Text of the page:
08 February 2012

Turn 8: Accidents happen

1—7 February 1942

[On board USS Saury (SS-189), 4 February 1942, Marshall Islands Operating Area.]

“That was a hit. That had to be a hit!” The skipper turned from the periscope in disgust as he slammed a fist into his open palm. The massive merchantman he’d been watching so intently plodded serenely away—stubbornly (or obliviously) failing to sink, or even to acknowledge that she’d been under fire.


“I don't know, but I just watched that spread all the way into the side of the fattest maru in the Pacific. There is no way that was a miss! When we get back to Pearl I am marching straight up to ComSubPac and telling him what he can do with these torpedoes.”

The XO was silent for a moment, as the captain tersely gave maneuvering orders that he hoped would allow for another approach, another attack with their obviously flawed weapons. Then: “Are you sure we didn’t set the...”

His thought was cut off by the distant but distinct sound of a torpedo explosion. The two men stared at each other.

“What in hell was that?”

A real victim of the real Saury
This game can break your heart.

Sorry, Saury. You did indeed hit that target. And that wasn't bluster on your captain’s part—it was the fattest maru in the Pacific, or at least the fattest in the game: 20,000 tons to be exact. Let me say that again: 20,000. Two zero zero zero ZERO. In the first seven weeks of the war, the entire service managed to sink a total of 57,000 tons of enemy shipping. You just put torpedoes into a 20,000 ton prize.

They did not explode. It was that kind of week.

Suary’s story was not quite over. One of her fish did explode, interrupting the hushed conversation between her skipper and XO—but not against the side of the huge target she’d been stalking. The first or second torpedo in the spread was a clean miss, passing barely in front of the intended target. It continued on for a few thousand more yards; as it was about to run out of fuel, by pure uncaring luck, it slammed into the side of a completely different ship in the target convoy—a ship Saury never even saw. Later observation showed it to be a small merchant; the sub would claim a 1,000 ton kill on the attack. It was little consolation for the failure against the real target. {This was the first “Target Lumbers Into Way” combat event of the game, which gives you a free hit against an unrevealed target—representing the rare (but historically valid) situation described in Saury’s vignette. TLIW is pure candy, but to have that “freebie” turn out to be a 1k maru after the duds with the 20k was pretty much an insult/injury situation. Again, it was that kind of week.}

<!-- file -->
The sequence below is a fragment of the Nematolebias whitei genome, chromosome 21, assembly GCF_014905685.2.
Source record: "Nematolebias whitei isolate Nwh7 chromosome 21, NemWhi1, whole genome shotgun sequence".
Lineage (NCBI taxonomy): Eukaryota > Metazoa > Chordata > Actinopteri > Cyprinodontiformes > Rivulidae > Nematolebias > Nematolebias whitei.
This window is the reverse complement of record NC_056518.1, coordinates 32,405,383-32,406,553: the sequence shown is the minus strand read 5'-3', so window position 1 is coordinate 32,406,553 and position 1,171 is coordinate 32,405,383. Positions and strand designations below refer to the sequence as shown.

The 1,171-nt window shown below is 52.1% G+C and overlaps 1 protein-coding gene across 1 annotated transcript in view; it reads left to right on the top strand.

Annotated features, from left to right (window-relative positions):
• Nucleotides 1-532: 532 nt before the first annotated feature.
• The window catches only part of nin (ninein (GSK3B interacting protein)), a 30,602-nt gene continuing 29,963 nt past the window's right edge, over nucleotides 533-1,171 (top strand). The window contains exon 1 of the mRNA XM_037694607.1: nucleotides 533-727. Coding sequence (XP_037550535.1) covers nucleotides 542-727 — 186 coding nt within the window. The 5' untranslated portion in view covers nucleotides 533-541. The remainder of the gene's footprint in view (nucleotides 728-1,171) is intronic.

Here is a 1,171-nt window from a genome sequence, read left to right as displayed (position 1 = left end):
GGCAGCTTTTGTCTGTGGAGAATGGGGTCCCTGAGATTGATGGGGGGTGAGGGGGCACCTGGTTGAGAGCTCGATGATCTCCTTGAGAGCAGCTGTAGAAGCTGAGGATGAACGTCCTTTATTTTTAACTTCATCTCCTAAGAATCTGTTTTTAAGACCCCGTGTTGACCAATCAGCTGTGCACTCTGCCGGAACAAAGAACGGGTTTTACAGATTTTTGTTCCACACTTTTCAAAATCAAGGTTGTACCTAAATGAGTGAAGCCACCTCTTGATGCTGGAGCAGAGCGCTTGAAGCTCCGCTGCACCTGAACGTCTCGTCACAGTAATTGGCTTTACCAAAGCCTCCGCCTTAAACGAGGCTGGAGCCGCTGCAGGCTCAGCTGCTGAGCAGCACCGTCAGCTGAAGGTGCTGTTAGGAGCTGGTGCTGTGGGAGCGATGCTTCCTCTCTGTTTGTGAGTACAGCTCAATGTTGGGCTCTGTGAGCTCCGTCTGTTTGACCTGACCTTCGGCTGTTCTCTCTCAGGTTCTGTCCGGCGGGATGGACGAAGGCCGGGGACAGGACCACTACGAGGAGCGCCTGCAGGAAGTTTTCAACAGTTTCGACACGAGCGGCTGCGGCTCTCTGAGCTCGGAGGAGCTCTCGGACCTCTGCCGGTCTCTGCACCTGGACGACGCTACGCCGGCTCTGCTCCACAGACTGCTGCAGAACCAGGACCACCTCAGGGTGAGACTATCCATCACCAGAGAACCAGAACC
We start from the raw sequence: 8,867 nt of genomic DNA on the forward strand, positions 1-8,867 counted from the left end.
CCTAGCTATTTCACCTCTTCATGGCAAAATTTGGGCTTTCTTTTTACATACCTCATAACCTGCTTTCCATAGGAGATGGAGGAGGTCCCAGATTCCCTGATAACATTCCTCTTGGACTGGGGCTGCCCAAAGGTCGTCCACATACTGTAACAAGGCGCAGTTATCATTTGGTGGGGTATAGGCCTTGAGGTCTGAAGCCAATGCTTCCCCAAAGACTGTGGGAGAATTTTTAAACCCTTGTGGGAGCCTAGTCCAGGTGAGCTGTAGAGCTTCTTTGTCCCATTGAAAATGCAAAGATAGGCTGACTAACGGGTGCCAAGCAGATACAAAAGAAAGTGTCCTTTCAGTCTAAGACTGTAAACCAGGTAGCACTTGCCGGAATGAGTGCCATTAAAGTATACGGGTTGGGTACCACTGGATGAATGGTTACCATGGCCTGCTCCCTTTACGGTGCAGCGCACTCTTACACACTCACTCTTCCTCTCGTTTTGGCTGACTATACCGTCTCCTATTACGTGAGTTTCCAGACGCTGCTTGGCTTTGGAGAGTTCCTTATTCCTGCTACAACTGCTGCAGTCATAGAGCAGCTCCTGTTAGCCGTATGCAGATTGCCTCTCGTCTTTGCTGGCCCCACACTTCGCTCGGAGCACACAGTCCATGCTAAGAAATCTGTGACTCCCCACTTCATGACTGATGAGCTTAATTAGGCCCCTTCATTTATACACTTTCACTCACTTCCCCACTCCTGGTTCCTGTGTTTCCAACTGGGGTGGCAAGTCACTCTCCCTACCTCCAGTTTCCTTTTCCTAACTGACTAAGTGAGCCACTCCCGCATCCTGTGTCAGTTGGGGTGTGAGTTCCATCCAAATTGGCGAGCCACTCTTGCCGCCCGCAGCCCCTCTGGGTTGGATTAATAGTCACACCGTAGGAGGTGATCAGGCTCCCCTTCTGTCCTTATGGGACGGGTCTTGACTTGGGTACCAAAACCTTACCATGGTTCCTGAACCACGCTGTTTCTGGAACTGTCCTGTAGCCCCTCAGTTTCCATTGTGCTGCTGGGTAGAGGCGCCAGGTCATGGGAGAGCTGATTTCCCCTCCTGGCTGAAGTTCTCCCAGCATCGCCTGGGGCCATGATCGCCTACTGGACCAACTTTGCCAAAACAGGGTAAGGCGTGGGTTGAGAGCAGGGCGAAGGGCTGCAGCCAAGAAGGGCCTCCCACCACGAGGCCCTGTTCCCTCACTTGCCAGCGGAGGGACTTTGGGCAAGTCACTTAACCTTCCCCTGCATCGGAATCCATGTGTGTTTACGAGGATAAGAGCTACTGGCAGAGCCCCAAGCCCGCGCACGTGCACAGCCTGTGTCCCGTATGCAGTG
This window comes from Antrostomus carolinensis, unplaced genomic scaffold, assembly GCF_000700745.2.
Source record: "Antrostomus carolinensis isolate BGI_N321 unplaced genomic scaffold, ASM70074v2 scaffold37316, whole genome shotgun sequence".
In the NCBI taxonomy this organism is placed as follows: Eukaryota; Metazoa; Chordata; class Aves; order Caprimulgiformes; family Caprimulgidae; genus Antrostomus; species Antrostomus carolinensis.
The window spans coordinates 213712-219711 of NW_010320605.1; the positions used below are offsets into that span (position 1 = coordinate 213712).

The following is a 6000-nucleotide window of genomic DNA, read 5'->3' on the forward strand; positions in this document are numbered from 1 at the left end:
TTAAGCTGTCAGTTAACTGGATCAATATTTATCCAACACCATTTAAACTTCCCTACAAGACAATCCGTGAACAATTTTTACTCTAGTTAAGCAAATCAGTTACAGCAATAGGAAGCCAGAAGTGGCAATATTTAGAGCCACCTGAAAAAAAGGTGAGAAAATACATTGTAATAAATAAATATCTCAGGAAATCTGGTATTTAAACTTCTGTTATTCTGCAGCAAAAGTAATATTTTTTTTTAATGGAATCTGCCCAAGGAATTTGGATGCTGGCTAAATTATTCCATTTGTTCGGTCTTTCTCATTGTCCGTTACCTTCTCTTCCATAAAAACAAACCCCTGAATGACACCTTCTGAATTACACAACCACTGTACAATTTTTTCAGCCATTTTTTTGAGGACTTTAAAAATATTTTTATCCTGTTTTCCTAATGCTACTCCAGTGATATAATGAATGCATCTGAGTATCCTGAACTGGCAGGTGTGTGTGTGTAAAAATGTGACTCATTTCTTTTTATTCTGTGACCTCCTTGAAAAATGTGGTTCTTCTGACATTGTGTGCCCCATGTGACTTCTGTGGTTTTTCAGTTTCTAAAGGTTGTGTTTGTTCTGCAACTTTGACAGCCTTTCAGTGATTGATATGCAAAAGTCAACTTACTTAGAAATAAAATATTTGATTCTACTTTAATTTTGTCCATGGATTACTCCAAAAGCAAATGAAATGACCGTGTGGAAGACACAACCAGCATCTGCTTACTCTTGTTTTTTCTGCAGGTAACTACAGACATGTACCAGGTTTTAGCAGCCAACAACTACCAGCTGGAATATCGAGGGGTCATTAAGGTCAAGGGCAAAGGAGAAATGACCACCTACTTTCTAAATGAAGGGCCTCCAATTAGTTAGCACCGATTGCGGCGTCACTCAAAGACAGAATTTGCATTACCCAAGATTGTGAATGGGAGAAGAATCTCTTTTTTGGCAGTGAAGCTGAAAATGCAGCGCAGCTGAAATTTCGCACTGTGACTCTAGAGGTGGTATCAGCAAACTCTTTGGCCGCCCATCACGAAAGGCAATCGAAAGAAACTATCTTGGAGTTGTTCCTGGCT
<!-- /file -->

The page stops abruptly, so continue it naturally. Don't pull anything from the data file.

There were no catastrophes—or even damaged subs—but the turn overall was a pretty big disappointment. Only one boat managed to kill anything on purpose, despite the fact that 16 conducted combat ops. USS Seawolf became the second boat with multiple kills, bringing down a 3,000 ton merchant.

Four thousand was a pretty paltry sum, given how optimistic I was at the end of last week. But hope springs eternal somehow—or, if not eternal, at least until the end of February. I have another 18 boats ready to search for targets this week; more of them are state-of-the-art than hunted last week. So. Maybe we will make some hay. I am feeling a little desperate.


  1. I'm really enjoying following this. Keep it up!

  2. Maybe ramming till you get better fish....

  3. This is riveting reading, please keep it up! I'm rooting for this COMSUBPAC

  4. The real Saury had bad luck with her torpedoes too so don't take it too hard